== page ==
By Conor Godfrey on April 28, 2011
If you are worried that your event on some esoteric aspect of policy will not draw a big enough crowd, just add some combination of “China,” “Threat,” “Rise,” “Beijing consensus,” “US,” and/or “Decline” to the title, and the number of RSVPs is guaranteed to skyrocket.
I have recently attended a number of meetings on Sino-African relations, and the fear is palpable among US policy makers and business people.
I just came out of one particularly good talk and thought I would share a few of the speakers’ insights mingled with some of my own.
This most recent speaker spoke very articulately about the “Angolan Model” of Chinese investment that has been replicated around the continent.
Essentially, the Angolans tell the Chinese that they want to build the following 25 roads, 10 bridges, 3 ministry buildings, refurbish a railway, build a basketball stadium, and deepen the port.
The Chinese say—“Good choices—infrastructure was key to our development as well– and while we’re talking about this, we have Chinese companies that can build every one of those projects for you, and can build them cheaper than any other international bidder.”
China continues…”So here is the deal—our companies will build all those projects before your next election cycle, we’ll do it cheaper than anyone else, and you can simply pay for it over time by shipping us oil at market prices.”
For Angola and China, it is a win-win-win-win. Angolan citizens get roads, Angolan politicians get to take credit for them, Chinese companies make money, and China gets a reliable supply of vital oil.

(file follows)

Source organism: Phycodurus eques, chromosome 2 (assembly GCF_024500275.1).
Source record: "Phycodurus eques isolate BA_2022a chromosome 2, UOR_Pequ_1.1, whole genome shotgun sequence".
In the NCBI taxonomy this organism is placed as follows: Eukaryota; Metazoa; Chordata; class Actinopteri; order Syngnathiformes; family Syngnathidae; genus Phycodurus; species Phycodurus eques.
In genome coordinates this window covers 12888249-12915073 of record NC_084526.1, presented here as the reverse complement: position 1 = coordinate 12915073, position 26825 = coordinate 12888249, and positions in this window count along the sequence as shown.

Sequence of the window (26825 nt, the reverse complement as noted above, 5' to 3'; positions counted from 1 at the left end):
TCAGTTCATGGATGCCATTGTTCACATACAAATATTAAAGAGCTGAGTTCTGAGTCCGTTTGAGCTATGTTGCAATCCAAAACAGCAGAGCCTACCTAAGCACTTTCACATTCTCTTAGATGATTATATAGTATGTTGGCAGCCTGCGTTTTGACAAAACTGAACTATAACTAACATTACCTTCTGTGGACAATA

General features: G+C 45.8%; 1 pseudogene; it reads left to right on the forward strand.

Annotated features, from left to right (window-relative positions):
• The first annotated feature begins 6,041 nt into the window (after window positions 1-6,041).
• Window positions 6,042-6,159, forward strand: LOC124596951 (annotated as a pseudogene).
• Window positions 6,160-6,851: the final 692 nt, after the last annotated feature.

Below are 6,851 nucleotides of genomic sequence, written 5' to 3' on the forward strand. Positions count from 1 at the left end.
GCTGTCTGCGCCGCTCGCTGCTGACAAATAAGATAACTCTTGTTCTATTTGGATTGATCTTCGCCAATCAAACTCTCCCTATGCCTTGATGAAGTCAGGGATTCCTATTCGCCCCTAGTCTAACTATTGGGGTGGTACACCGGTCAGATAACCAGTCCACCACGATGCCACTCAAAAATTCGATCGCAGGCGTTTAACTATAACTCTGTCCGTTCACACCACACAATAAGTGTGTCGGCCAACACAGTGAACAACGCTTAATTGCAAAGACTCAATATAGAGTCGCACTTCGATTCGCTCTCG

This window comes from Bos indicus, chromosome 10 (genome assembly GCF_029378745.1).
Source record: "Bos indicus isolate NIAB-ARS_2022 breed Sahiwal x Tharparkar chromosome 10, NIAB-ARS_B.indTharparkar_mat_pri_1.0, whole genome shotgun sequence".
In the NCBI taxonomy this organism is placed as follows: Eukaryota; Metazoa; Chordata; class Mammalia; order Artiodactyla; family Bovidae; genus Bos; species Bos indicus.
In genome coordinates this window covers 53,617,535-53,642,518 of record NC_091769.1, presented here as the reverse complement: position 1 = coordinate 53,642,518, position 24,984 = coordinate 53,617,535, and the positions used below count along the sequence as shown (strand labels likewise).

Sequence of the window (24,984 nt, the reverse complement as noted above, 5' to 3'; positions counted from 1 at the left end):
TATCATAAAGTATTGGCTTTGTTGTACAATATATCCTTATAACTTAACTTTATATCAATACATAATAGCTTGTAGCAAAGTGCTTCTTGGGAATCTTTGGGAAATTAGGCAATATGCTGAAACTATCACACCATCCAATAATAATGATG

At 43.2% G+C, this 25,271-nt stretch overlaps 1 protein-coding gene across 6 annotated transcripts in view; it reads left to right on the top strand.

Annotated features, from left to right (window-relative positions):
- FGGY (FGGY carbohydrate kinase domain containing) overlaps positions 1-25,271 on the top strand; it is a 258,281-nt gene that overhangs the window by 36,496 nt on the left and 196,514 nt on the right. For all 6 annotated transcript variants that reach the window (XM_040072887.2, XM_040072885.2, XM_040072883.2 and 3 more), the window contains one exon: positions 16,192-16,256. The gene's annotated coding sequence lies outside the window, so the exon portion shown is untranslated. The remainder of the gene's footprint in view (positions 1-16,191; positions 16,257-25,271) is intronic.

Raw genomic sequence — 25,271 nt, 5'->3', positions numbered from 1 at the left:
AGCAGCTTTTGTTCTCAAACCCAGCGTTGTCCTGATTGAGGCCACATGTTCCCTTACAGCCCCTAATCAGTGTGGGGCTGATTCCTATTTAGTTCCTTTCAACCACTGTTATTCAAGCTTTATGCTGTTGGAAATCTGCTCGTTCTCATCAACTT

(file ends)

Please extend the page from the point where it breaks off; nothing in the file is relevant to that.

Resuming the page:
This works well if your country has an immensely desirable commodity such as oil, copper, or cobalt with which to pay down your debt, but not so much if you need to pay back $2.5 billion in loans using tea, coffee, or sesame seeds (cough cough Ethiopia).
That being said—Ethiopia doesn’t seem to mind.
This speaker pointed to a recent interview with an Ethiopian minister who raved about Chinese investment.
The minister claimed that whenever there was a problem with the work Chinese companies were doing, he would just summon the ambassador and point out the problem.
The Chinese ambassador would salute, and within a short period of time, the problem would be fixed.
When he called on a Russian, European, or U.S. politician to solicit help in regulating a commercial dispute, the problem would be tied up in court for months if not years.
How do you compete with that?
Also, are Bechtel executives willing to stay in sub-par accommodations, away from their families for months at a time, working on a project somewhere in rural Africa?
Will other U.S. construction or engineering firms accept the 5 or 6% margin on an African project necessary to compete, as opposed to the higher margins that they are used to in North America?
The US and other donors have pumped a massive amount of money into African relief and development over the last fifty years, and some of the results (around HIV/AIDS in particular) have been astounding.
But the Chinese, and also the Indians, Brazilians, and even the South Koreans, understand the African operating environment in a way that Western decision makers simply do not get and I don’t think ever will.
It has been too long since we were a developing country.